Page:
S_V_H Vivaldi – L’Estro Armonico, Op. 3, Concerto No. 2, Larghetto image6

Vivaldi painting 3 panel.  My wife Barbara thinks the note heads look like pool balls. There you go, finding  anther reason to believe.  Just to follow up on the pool balls, in side each one are two other circles, that are there to create movement across the canvas.  As always the movement is from the traditional left to right.  This information about inner circles has been mentioned in the past and here to try and explain this technique.  The placement of the inside circle accomplishes that sense of motion.  That positioning is important considering these works are trying to capture a single point or  moment in music, but at that exact same time, similar to music itself, keep the art flowing. Those pool balls, or eye balls, whatever, are there to animate the flow of music.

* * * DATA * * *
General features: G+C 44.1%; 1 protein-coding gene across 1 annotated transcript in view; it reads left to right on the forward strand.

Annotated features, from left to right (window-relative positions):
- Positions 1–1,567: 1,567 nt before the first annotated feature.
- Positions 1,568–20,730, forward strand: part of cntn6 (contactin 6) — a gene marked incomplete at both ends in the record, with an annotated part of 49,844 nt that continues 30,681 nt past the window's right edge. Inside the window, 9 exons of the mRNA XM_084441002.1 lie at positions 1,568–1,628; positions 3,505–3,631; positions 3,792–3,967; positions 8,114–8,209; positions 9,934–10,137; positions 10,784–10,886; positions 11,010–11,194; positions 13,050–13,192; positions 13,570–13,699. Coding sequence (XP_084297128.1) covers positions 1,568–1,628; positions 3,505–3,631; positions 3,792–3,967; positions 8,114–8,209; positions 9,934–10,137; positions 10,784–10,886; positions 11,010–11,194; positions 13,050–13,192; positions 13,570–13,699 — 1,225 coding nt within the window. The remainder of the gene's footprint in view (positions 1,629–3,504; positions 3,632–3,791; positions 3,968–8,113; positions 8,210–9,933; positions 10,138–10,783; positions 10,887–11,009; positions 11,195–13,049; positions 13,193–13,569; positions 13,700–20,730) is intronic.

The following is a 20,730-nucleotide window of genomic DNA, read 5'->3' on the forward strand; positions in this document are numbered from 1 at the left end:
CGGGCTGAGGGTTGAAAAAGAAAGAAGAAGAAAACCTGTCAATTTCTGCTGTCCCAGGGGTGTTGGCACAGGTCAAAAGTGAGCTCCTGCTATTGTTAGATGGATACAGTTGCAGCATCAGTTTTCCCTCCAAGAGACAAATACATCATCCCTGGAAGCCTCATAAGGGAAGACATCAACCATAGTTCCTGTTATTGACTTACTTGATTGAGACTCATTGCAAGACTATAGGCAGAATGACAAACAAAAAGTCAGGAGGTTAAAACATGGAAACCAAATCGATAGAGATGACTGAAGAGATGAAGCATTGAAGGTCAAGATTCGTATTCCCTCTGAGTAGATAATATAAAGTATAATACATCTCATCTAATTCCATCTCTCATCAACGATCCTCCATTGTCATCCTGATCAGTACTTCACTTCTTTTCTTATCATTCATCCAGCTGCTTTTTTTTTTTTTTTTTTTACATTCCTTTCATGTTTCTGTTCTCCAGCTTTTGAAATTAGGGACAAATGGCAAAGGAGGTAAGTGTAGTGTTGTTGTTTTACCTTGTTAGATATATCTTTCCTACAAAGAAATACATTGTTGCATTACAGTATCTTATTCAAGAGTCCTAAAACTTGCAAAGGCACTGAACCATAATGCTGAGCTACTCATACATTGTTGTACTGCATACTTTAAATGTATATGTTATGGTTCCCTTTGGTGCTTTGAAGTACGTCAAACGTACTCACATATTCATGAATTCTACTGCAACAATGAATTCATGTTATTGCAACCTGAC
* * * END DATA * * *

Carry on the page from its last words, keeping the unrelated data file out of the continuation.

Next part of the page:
Music is meant to be played from the start to the finish. This art is a dramatization of a moments interruption of that music, never to be played or sung.  One basic reason why this artist paints music is because it gives a great opportunity to listen to music, without quilt.  But more so painting music gives this artist a way to express his passion for music.  Like great voices or musicians, that take music to a high level of performance appreciation , so it is this, that is a quest of the artist, to take music beyond sheet music, which right now is the only other way to visualize the physical appearance of music.  Hopefully that makes some sense.

It must be mentioned that the Birthday painting 2011 has now been uploaded to the artist website at www.scottvonholzen.com, with a 1500 pixel enlargement.  Interestingly,  two of our Grandchildren Jordyn and Kindyl both walked up to the Birthday painting sitting on two low easels, and touched the canvas enjoying  all of the bright colors.  This artist up to that point had never seen anyone touch his artworks.  It felt right as it should.

Scott Von Holzen

~ by Scott Von Holzen on 08/06/2011.

 
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